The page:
Ransomware - Minimising the threat to your business

Ransomware - Minimising the threat to your business

What steps can you take to protect yourself and your business from becoming a victim of ransomware?

By Matthew Holley

Lead Response Consultant

22 May 2018

This is the final part of our ransomware series. In Part 1 we provided an introduction to ransomware, Part 2 covered how to identify an infection on your systems and Part 3 introduced some first steps to take after finding that you have been infected. This Part will outline some general recommendations on how to minimise the ransomware threat to your business.

As ransomware attacks are becoming more prevalent (and are likely to continue as long as malware authors get paid) it is common among the security industry to prepare for the time when you have an incident, not if. So acknowledge the ransomware threat and its ability to impact your business and never think you are safe from attack.

We've outlined some quick advice below that should help minimise this threat to your business. 

  1. Take practical precautions to protect the IT infrastructure and the data that it holds on a continual basis, for example by running attack scenarios to test and evaluate its security. 
  2. Employ defensive technologies as part of a “defence-in-depth” strategy that will lessen exposure and will block malware from spreading around your networks. Firewalls and email security products can block known malicious senders and strip known malicious attachment files types; ad-blockers and script-blockers in browsers can help too; and new isolation “sandboxing” technologies can prevent the download and execution of ransomware from phishing links, malvertising, web drive-by and watering hole attacks.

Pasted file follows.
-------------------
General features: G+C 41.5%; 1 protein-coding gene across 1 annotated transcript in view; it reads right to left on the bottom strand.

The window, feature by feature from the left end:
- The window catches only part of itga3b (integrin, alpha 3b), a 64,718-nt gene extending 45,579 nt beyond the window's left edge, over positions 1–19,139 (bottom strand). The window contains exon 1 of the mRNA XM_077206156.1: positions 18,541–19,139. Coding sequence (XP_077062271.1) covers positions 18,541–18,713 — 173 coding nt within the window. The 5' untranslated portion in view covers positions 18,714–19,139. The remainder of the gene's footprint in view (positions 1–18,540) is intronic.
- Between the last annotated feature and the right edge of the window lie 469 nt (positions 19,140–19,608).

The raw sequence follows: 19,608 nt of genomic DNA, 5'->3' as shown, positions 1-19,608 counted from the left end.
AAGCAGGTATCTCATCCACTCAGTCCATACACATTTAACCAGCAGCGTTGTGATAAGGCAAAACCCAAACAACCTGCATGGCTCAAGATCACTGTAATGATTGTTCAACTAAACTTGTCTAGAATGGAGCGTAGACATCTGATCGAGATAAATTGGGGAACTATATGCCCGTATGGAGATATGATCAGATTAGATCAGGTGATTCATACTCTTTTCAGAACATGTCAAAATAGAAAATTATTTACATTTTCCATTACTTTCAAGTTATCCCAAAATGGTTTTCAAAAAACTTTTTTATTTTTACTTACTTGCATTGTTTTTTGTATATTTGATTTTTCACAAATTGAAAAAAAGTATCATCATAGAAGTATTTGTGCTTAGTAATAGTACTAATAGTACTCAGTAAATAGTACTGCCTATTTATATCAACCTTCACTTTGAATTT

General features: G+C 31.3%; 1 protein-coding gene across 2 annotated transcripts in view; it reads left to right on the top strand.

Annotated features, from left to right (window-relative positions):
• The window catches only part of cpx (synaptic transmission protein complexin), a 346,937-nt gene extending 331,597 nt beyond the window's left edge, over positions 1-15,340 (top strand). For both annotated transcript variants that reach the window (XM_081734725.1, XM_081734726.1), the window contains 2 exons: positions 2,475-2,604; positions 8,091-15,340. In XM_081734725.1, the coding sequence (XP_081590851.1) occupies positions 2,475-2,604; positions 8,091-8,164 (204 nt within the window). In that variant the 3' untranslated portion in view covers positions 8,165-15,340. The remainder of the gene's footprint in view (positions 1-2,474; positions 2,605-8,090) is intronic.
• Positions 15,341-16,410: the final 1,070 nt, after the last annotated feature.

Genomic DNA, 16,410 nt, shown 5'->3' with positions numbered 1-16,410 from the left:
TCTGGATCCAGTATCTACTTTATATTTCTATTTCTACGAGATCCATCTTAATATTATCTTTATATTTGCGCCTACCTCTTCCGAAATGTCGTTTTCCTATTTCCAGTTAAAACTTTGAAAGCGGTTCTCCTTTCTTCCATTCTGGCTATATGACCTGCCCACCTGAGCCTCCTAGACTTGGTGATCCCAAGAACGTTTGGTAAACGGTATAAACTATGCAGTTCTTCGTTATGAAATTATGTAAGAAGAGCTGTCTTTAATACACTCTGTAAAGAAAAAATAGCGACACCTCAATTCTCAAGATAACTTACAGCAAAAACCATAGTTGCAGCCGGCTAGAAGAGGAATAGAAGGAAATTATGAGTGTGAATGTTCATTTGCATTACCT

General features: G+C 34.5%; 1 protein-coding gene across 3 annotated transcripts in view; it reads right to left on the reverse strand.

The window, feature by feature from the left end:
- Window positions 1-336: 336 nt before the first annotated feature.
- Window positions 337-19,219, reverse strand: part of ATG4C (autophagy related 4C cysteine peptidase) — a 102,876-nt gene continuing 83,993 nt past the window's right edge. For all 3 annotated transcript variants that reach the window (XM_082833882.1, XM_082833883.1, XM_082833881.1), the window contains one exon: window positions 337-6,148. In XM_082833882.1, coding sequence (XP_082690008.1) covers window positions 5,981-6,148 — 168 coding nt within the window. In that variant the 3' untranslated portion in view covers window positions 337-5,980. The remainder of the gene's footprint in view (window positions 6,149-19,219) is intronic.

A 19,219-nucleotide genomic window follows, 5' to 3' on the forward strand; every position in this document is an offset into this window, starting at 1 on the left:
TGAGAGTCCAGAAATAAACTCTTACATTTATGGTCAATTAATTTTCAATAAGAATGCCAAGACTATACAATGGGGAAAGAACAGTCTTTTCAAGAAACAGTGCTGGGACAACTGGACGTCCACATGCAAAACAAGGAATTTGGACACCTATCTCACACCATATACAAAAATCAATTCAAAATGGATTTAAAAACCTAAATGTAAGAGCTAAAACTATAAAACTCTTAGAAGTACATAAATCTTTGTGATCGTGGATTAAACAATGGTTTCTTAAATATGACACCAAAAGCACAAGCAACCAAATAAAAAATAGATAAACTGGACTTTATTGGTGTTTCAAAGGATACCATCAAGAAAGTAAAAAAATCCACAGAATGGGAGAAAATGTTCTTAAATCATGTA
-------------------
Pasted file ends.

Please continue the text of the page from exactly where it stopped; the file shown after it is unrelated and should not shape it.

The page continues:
3. Implement a rigorous backup regime to make sure you don’t lose your data in case of an attack, backup your data frequently and store it in multiple locations (offline) where infected systems wouldn’t be able to access it. Test regularly that they remain inaccessible for these systems, and most importantly, regularly test that the backups are completed correctly, and that the data restoration procedures work. 
  4. Speak to your IT department or provider about improving cyber security hygiene such as keeping patches up-to-date and protecting your network to minimise the likelihood of a successful exploit. 
  5. Plan for the worst case by considering how to build in resilience into technical systems and processes which will enable you to continue to work should a critical system be locked up by ransomware. 
  6. Have an Incident Response plan and test it on a regular basis to see where improvements can be made. If you do not have skills in-house, retain the services of an expert computer forensics provider. For larger or more prevalent organisations where a breach would generate public interest, ensure you have a suitable communications plan for informing the press and external parties about a ransomware outbreak. 
  7. Perform staff awareness training. Ensure your staff fully understand the threats your business faces and know the most likely methods of attack (e.g. phishing emails).

The aim of this series was to answer some of the most commonly asked questions about ransomware, give advice on how to protect yourself and your business and on how to effectively respond to an attack.

If you would like to find out more about how Context can help you respond to a ransomware attack, or would like to find out more about one of our other services, then please do not hesitate to contact us.

About Matthew Holley

Lead Response Consultant

Matthew works in our Response team in London. See the contact page for ways to get in touch. 

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